> #### About the module system: I have two worries about the module
> system, but they are related. (I have the feeling there is a lot of
> history about how the "module" system is set up to work; I apologize
> for not knowing where it came from.) The WG1 R7 module system is
> novel in that it seems to go to great lengths to specify just how the
> code that implements a module should be written. Doing so means, I
> think, that it defines more functionality than is strictly necessary,
> in order to support the requirements for specifying the internals.
It's a simplification of the R6RS module system, with explicit support
for include and cond-expand.
> It seems most straightforward to me to think of a module as an opaque
> object -- let's call it a procedure for the sake of a definite example
> -- that has certain behaviors: Basically, a module is a source of
> bindings for certain procedures and the like.
Crucially, a module is also a source of bindings for syntax keywords.
There is in fact no reason for R7RS modules to exist at run-time at all;
you can expand out all uses of modules by careful renaming of everything
at macro expansion time.
> As a convenience (and perhaps as an aid for reading documentation and
> for looking up specific bindings within itself) it provides a list of
> the default symbols that its contents might reasonably be expected to
> be bound to in common situations.
There is no such list. Every identifier used in a module must either
be defined in the module, defined in code included in the module, or
imported from another module.
> It must also have some means to know that other modules upon which it
> may depend have been loaded, so that it can import any bindings from
> them that it may need.
In fact, modules specify the other modules which they insist on loading,
though in R7RS this can easily be made conditional on their existence.
It is undefined whether a module is loaded more than once in this
> A module is a procedural object that responds to keywords (symbols)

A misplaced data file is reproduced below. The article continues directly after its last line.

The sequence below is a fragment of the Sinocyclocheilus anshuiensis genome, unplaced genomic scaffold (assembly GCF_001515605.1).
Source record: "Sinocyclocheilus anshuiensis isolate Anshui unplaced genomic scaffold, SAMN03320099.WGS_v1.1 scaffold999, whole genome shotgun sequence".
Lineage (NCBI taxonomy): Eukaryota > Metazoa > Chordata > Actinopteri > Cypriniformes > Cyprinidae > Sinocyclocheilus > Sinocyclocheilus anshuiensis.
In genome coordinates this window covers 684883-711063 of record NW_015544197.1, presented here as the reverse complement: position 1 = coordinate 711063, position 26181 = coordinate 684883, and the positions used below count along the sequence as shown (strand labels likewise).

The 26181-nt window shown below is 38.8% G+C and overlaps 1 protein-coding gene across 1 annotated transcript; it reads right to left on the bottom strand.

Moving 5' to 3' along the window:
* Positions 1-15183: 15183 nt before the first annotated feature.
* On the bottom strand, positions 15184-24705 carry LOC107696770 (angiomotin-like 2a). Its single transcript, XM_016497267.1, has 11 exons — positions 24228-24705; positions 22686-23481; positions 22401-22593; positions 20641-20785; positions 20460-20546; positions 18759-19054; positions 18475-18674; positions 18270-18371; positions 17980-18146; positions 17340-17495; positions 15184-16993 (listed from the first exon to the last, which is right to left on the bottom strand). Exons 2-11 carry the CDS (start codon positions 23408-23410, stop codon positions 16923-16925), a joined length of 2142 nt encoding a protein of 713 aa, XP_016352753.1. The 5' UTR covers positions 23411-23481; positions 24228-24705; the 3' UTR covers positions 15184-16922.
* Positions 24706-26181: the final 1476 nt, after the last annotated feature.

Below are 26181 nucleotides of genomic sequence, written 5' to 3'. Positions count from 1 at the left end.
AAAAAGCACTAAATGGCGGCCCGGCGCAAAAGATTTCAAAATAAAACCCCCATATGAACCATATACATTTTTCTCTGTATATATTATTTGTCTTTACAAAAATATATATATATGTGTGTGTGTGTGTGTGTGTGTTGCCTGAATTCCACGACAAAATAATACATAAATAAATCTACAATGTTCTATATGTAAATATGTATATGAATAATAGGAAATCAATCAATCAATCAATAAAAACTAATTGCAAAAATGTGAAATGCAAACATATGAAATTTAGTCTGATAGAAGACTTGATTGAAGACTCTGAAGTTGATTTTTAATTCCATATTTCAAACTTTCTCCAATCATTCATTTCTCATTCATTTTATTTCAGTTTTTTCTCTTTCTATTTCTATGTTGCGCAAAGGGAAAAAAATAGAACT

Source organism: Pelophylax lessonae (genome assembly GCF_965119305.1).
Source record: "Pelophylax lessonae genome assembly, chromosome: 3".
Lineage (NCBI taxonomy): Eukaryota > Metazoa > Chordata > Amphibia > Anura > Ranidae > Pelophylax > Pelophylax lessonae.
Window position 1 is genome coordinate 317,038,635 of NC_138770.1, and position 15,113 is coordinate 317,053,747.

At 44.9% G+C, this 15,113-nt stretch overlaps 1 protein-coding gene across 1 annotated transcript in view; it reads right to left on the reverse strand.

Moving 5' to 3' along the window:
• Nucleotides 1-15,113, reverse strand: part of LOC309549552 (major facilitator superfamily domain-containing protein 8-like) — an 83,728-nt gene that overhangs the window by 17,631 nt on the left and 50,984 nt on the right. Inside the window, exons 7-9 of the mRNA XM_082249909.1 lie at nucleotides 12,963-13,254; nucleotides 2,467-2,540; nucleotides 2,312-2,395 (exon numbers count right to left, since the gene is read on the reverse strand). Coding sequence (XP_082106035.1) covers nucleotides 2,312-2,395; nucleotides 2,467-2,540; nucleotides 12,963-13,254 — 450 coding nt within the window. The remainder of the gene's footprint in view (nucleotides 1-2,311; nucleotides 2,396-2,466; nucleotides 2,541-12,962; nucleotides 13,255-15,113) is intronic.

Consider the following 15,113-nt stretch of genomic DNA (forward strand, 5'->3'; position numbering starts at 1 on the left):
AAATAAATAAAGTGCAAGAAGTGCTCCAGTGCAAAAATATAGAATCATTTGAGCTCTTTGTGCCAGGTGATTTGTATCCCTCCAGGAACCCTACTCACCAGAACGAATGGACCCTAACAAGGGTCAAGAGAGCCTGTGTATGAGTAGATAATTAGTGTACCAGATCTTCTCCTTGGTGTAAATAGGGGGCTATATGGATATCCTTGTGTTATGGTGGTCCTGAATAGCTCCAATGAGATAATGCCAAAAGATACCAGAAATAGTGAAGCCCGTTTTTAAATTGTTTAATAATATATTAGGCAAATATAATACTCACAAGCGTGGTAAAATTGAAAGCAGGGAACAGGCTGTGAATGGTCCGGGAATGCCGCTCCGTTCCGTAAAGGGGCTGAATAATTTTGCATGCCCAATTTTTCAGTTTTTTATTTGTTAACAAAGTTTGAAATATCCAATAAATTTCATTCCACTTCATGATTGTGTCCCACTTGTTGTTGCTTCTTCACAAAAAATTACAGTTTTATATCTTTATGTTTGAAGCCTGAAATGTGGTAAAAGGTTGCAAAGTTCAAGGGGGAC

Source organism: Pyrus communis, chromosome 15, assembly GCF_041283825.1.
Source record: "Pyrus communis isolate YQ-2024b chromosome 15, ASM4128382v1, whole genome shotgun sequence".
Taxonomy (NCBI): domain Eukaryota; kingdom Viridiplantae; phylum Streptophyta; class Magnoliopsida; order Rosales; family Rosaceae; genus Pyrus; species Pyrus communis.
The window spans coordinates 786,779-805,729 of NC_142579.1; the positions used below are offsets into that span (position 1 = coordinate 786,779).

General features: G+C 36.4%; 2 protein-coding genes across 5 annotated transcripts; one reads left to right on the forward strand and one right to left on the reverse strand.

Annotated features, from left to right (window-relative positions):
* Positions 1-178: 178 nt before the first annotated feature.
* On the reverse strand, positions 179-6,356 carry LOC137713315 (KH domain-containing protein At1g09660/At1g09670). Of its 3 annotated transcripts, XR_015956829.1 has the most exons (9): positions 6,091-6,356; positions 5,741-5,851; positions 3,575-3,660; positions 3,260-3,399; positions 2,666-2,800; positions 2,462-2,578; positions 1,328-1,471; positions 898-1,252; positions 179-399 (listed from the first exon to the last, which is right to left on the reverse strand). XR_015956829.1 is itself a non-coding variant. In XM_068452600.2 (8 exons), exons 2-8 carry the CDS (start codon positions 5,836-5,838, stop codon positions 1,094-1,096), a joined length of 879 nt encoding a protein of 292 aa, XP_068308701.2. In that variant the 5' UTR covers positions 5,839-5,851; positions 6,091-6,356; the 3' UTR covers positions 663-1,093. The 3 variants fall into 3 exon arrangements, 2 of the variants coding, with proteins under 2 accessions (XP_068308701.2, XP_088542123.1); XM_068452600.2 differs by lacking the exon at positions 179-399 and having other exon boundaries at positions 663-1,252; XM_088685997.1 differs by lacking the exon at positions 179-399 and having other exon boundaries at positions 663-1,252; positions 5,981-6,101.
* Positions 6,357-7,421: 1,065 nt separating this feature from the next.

> in much the manner of a class with methods. There are three such
> keywords, here illustrated informally by example, in the case in which
> the "scheme 'complex' module" is represented by a procedural object
> named "complex".
This implies run-time overhead that need not exist, and cannot be
extended to allow modular syntax, a very important idea.
> Before I leave modules, let me consider "cond-expand". It is clearly
> based on a SRFI, and that is perhaps a case for leaving it alone,
> but how about instead requiring each implementation to provide a
> functionally-accessed alist of features it provided, perhaps as
> the procedure call (features), which would return, e.g., ((r7rs)
> (exact-closed) (ratios) (name my-scheme-implementation) ...). (Such
> a list might even be alterable in case a module or something added
> to it.) Users could then use "assv" and the like on the alist and
> feed the results directly to cond -- there would be no need for a new
> syntactic construct.
Again, providing a features-list would commit implementors to a run-time
solution. Cond-expand is syntax, because the list of features is known
to the implementation in principle when it starts up, though things
like whether a module exists by name will presumably be discovered
lazily. With cond-expand as we have specified it, it is possible to
write code that adapts smoothly to different implementations and their
non-standard modules: if we have the (gnu gnuplot) module, for example,
we can import it and conditionally include some glue, whereas if we
have the (gist) library, we can import that and conditionally include
different glue. Different identifiers can appear free in different arms
of a cond-expand, which would not be true of a run-time solution.
> #### About exception handling: My worries here are a little vaguer,
> not least because I find the discussion of exception handling in the
> draft report sufficiently confusing that I am not sure what it all
> does. (Mea culpa, I am sure I will figure it out somehow.) Yet still
> I think there is too much stuff here; at least, too much built in.
> Java seems to get along with just "try", "catch" and "throw". Do we
> really need more mandatory stuff in a language that is supposed to be
Raise and guard are the equivalents of try-catch and throw (almost).
We also provide with-exception-handler, which enables us to catch an
exception *before* the stack has been unwound, and raise-continuable,
which lets us return from an exception on the assumption that a handler
has dealt with it.
I hope these explanations have been helpful. I speak only for myself.
John Cowan <cowan@x> http://www.ccil.org/~cowan
Raffiniert ist der Herrgott, aber boshaft ist er nicht.